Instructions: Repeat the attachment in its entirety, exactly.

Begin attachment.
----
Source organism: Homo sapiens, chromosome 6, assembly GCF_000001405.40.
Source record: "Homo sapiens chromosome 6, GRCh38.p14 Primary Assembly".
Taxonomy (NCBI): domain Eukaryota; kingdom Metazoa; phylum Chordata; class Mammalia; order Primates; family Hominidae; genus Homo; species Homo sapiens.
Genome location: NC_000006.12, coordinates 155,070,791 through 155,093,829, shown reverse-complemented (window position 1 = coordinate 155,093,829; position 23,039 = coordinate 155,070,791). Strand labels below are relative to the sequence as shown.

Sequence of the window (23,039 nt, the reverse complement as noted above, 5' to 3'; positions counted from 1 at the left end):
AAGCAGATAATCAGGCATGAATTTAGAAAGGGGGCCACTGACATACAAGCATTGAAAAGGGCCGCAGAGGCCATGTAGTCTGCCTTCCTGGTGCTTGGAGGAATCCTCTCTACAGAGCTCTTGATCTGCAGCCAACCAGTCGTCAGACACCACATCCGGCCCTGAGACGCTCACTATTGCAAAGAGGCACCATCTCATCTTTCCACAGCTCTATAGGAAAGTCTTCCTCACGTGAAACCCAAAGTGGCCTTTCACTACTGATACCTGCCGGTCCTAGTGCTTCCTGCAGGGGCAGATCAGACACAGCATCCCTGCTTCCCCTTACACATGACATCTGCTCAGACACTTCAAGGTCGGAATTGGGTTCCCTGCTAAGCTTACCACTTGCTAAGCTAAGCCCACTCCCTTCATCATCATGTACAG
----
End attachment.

Source organism: Homo sapiens, chromosome 6, assembly GCF_000001405.40.
Source record: "Homo sapiens chromosome 6, GRCh38.p14 Primary Assembly".
Taxonomy (NCBI): domain Eukaryota; kingdom Metazoa; phylum Chordata; class Mammalia; order Primates; family Hominidae; genus Homo; species Homo sapiens.
Genome location: NC_000006.12, coordinates 155,070,791 through 155,093,829, shown reverse-complemented (window position 1 = coordinate 155,093,829; position 23,039 = coordinate 155,070,791). Strand labels below are relative to the sequence as shown.

Sequence of the window (23,039 nt, the reverse complement as noted above, 5' to 3'; positions counted from 1 at the left end):
AAGCAGATAATCAGGCATGAATTTAGAAAGGGGGCCACTGACATACAAGCATTGAAAAGGGCCGCAGAGGCCATGTAGTCTGCCTTCCTGGTGCTTGGAGGAATCCTCTCTACAGAGCTCTTGATCTGCAGCCAACCAGTCGTCAGACACCACATCCGGCCCTGAGACGCTCACTATTGCAAAGAGGCACCATCTCATCTTTCCACAGCTCTATAGGAAAGTCTTCCTCACGTGAAACCCAAAGTGGCCTTTCACTACTGATACCTGCCGGTCCTAGTGCTTCCTGCAGGGGCAGATCAGACACAGCATCCCTGCTTCCCCTTACACATGACATCTGCTCAGACACTTCAAGGTCGGAATTGGGTTCCCTGCTAAGCTTACCACTTGCTAAGCTAAGCCCACTCCCTTCATCATCATGTACAG